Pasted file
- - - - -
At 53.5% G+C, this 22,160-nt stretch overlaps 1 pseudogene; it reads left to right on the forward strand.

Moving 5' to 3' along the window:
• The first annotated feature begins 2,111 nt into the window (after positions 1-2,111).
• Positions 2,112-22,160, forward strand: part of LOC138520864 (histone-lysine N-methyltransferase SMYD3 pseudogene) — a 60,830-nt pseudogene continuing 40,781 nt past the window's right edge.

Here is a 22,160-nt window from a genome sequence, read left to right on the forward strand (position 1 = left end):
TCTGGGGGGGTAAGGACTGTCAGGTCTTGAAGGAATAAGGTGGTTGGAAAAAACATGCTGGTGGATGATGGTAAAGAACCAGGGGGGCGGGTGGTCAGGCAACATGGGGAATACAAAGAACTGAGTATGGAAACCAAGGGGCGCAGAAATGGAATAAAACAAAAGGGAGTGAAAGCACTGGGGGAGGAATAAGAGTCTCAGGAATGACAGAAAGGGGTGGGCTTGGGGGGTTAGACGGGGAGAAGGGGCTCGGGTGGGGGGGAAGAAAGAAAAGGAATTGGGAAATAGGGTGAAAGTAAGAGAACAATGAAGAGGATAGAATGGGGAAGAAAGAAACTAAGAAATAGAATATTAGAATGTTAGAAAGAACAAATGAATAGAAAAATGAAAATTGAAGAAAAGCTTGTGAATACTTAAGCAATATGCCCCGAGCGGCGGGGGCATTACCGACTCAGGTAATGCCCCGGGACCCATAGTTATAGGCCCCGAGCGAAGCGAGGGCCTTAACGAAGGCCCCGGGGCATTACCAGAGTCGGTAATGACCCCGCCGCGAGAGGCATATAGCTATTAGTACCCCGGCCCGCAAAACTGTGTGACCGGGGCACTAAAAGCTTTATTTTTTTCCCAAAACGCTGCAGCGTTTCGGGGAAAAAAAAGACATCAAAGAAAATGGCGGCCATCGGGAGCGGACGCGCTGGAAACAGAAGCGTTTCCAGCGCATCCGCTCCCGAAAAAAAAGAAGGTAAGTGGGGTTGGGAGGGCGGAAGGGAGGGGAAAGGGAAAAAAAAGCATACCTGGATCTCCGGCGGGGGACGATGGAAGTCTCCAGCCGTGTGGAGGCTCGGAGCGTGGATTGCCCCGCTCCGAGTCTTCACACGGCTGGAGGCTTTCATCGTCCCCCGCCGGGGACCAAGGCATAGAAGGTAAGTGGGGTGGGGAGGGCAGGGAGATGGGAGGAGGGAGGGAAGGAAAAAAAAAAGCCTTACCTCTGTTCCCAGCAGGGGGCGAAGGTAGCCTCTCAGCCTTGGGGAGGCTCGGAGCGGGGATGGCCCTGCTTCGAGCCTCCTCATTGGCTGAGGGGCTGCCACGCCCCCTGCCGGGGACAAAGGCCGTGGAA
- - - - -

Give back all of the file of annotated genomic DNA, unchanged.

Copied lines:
At 53.5% G+C, this 22,160-nt stretch overlaps 1 pseudogene; it reads left to right on the forward strand.

Moving 5' to 3' along the window:
• The first annotated feature begins 2,111 nt into the window (after positions 1-2,111).
• Positions 2,112-22,160, forward strand: part of LOC138520864 (histone-lysine N-methyltransferase SMYD3 pseudogene) — a 60,830-nt pseudogene continuing 40,781 nt past the window's right edge.

Here is a 22,160-nt window from a genome sequence, read left to right on the forward strand (position 1 = left end):
TCTGGGGGGGTAAGGACTGTCAGGTCTTGAAGGAATAAGGTGGTTGGAAAAAACATGCTGGTGGATGATGGTAAAGAACCAGGGGGGCGGGTGGTCAGGCAACATGGGGAATACAAAGAACTGAGTATGGAAACCAAGGGGCGCAGAAATGGAATAAAACAAAAGGGAGTGAAAGCACTGGGGGAGGAATAAGAGTCTCAGGAATGACAGAAAGGGGTGGGCTTGGGGGGTTAGACGGGGAGAAGGGGCTCGGGTGGGGGGGAAGAAAGAAAAGGAATTGGGAAATAGGGTGAAAGTAAGAGAACAATGAAGAGGATAGAATGGGGAAGAAAGAAACTAAGAAATAGAATATTAGAATGTTAGAAAGAACAAATGAATAGAAAAATGAAAATTGAAGAAAAGCTTGTGAATACTTAAGCAATATGCCCCGAGCGGCGGGGGCATTACCGACTCAGGTAATGCCCCGGGACCCATAGTTATAGGCCCCGAGCGAAGCGAGGGCCTTAACGAAGGCCCCGGGGCATTACCAGAGTCGGTAATGACCCCGCCGCGAGAGGCATATAGCTATTAGTACCCCGGCCCGCAAAACTGTGTGACCGGGGCACTAAAAGCTTTATTTTTTTCCCAAAACGCTGCAGCGTTTCGGGGAAAAAAAAGACATCAAAGAAAATGGCGGCCATCGGGAGCGGACGCGCTGGAAACAGAAGCGTTTCCAGCGCATCCGCTCCCGAAAAAAAAGAAGGTAAGTGGGGTTGGGAGGGCGGAAGGGAGGGGAAAGGGAAAAAAAAGCATACCTGGATCTCCGGCGGGGGACGATGGAAGTCTCCAGCCGTGTGGAGGCTCGGAGCGTGGATTGCCCCGCTCCGAGTCTTCACACGGCTGGAGGCTTTCATCGTCCCCCGCCGGGGACCAAGGCATAGAAGGTAAGTGGGGTGGGGAGGGCAGGGAGATGGGAGGAGGGAGGGAAGGAAAAAAAAAAGCCTTACCTCTGTTCCCAGCAGGGGGCGAAGGTAGCCTCTCAGCCTTGGGGAGGCTCGGAGCGGGGATGGCCCTGCTTCGAGCCTCCTCATTGGCTGAGGGGCTGCCACGCCCCCTGCCGGGGACAAAGGCCGTGGAA